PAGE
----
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Case study: Deferring tax when investing a windfall

Nick Dixon Skandia

The problem:

Brian is an employee who has inherited a lump sum of £100,000. He is a higher rate taxpayer at present but as a member of his employer’s defined contribution pension scheme, he thinks he will be a basic rate taxpayer when he retires. He needs an investment which allows him access before retirement if required, but which defers tax liabilities until he is a basic rate taxpayer.

The solution: 

If Brian were to take out an onshore investment bond, there would be no personal liability to income tax until a chargeable event occurred and the proceeds will be exempt from capital gains tax.  This could mean that as long as there was no chargeable event until after Brian’s retirement, there may be no income tax liability. 
Brian could take partial withdrawals from the bond within the 5 per cent tax-deferred facility if he needed access to the investment before retirement. This allowance is cumulative so that if, for example, Brian took no withdrawals for five years, he could take up to £30,000 in year six (six times 5 per cent times £100,000) without triggering an immediate liability to income tax. 
When the bond is fully encashed, any prior partial withdrawals will be taken into account.  If this occurs when Brian is a basic rate taxpayer, any gain could escape income tax, even if Brian was a higher rate taxpayer when the previous partial withdrawal was taken. 
To illustrate how this works, let’s assume that Brian does take a £30,000 partial withdrawal in year six, when he is still a higher rate taxpayer, then fully encashes the bond for £150,000 11 years later – a couple of years after his retirement.  How will the amount of the gain be calculated? 
The formula to be used in these circumstances is: surrender value + previous withdrawals less premium + previous excesses 
Previous excesses refers to previous partial withdrawals that have exceeded the cumulative 5 per cent allowance.  In Brian’s case, there have been none, so the calculation is: £150,000 + £30,000 less £100,000 + £0 = £80,000. 

As the bond has been in force for 16 complete years, the £80,000 gain can be divided by 16, resulting in the top-sliced gain being only £5,000.  If Brian’s income plus £5,000 is under the higher rate threshold, this will result in there being no personal liability to income tax on the whole £80,000 gain, as his basic rate liability will be covered by the 20 per cent tax credit on the gain.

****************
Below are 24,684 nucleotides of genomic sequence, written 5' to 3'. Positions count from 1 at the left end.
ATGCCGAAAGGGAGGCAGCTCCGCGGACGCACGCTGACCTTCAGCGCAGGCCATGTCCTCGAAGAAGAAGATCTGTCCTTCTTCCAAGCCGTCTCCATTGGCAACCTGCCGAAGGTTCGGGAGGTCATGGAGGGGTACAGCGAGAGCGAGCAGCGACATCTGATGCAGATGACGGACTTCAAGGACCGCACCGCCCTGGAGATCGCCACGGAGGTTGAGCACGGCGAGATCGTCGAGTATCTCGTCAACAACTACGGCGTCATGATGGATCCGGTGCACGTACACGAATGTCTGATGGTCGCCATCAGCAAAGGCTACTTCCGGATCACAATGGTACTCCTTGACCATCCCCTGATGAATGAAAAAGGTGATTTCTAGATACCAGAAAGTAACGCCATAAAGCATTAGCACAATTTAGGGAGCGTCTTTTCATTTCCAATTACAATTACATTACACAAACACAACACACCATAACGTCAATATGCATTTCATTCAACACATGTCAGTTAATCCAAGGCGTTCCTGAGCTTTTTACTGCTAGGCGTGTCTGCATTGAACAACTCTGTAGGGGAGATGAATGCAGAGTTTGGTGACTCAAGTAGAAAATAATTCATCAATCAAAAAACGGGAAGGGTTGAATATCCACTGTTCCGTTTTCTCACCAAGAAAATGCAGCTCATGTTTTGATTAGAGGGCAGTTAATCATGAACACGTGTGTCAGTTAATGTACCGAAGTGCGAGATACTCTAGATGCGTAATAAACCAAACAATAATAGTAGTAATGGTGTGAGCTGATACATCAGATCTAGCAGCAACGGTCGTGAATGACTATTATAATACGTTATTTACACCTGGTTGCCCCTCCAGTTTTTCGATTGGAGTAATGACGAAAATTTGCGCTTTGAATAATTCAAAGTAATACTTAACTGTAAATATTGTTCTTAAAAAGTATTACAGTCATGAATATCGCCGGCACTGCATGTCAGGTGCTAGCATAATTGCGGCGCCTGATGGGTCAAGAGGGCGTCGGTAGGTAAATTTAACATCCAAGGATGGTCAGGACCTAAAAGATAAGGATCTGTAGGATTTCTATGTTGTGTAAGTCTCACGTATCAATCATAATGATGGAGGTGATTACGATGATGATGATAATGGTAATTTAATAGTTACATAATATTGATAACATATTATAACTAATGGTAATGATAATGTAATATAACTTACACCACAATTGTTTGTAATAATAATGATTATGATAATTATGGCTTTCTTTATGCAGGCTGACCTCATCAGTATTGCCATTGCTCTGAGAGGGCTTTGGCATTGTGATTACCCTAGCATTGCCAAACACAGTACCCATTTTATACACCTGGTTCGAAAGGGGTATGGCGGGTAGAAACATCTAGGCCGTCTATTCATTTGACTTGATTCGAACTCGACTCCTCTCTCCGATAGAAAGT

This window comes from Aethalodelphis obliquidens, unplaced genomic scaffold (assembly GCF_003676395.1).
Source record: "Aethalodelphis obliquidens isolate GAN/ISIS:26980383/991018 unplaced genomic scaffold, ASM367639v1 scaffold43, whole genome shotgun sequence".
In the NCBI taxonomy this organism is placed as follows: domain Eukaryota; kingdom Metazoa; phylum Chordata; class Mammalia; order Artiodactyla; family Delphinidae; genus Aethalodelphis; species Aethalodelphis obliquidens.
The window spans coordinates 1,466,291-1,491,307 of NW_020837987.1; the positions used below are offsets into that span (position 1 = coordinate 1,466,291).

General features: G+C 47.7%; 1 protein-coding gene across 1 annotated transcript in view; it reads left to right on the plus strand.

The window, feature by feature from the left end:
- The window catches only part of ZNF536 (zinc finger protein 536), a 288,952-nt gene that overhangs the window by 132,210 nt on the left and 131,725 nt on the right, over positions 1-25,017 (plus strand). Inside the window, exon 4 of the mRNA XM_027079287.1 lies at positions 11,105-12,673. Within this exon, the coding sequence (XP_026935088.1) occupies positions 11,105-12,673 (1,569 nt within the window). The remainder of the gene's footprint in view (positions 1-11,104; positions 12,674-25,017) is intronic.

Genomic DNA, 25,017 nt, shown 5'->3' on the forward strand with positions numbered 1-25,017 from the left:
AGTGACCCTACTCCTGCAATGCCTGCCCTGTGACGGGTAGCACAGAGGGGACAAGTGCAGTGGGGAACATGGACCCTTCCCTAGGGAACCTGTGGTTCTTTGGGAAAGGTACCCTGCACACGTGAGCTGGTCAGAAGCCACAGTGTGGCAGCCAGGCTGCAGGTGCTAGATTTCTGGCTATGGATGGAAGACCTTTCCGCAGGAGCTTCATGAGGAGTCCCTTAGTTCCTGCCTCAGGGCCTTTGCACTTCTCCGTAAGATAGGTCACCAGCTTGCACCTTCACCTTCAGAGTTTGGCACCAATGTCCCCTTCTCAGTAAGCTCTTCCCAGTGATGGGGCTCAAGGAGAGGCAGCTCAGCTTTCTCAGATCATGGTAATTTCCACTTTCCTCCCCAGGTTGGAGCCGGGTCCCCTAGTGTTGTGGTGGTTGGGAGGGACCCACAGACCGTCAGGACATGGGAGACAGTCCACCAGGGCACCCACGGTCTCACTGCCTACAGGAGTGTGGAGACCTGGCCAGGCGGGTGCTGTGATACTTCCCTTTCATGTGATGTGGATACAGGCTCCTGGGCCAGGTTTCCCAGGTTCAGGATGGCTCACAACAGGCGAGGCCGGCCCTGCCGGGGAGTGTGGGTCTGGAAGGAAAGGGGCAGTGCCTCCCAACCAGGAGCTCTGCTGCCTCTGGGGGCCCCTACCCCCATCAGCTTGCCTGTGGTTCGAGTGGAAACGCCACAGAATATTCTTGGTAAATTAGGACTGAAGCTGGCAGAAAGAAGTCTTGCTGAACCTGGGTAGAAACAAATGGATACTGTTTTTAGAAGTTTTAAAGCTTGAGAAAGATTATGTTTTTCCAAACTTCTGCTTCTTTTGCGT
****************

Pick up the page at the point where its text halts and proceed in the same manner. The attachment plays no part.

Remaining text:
There are two potential difficulties with this strategy. In determining whether Brian’s income exceeds the income limit  – currently £26,100 – for the purposes of age allowance, the whole gain of £80,000 has to be added to his other income, not the top-sliced gain of £5,000.  This suggests that Brian’s age allowance would be eliminated completely, resulting in an increased basic rate liability.  Similarly, the whole £80,000 has to be added to Brian’s income to ascertain whether he has exceeded the income limit – currently £100,000 – for the purposes of the basic personal allowance. 

The age allowance problem will soon disappear.  The current age allowances of £10,500 for clients born before April 6, 1948 and £10,660 for clients born before April 6, 1938 are now frozen until the basic personal allowance – £10,000 for 2014/15 – is increased in future to exceed these figures.  When this happens, every client will have the same personal allowance, no matter how old they are, and the age allowance trap will disappear. It seems highly likely that this will be the case when Brian’s bond is fully encashed. 

The potential difficulty with the basic personal allowance could be managed by fully encashing, for example, half the bond segments in one tax year and the other half in the following tax year to ensure that the income limit is not exceeded at that time. 

Paul Thompson is tax & estate planning consultant at Canada Life



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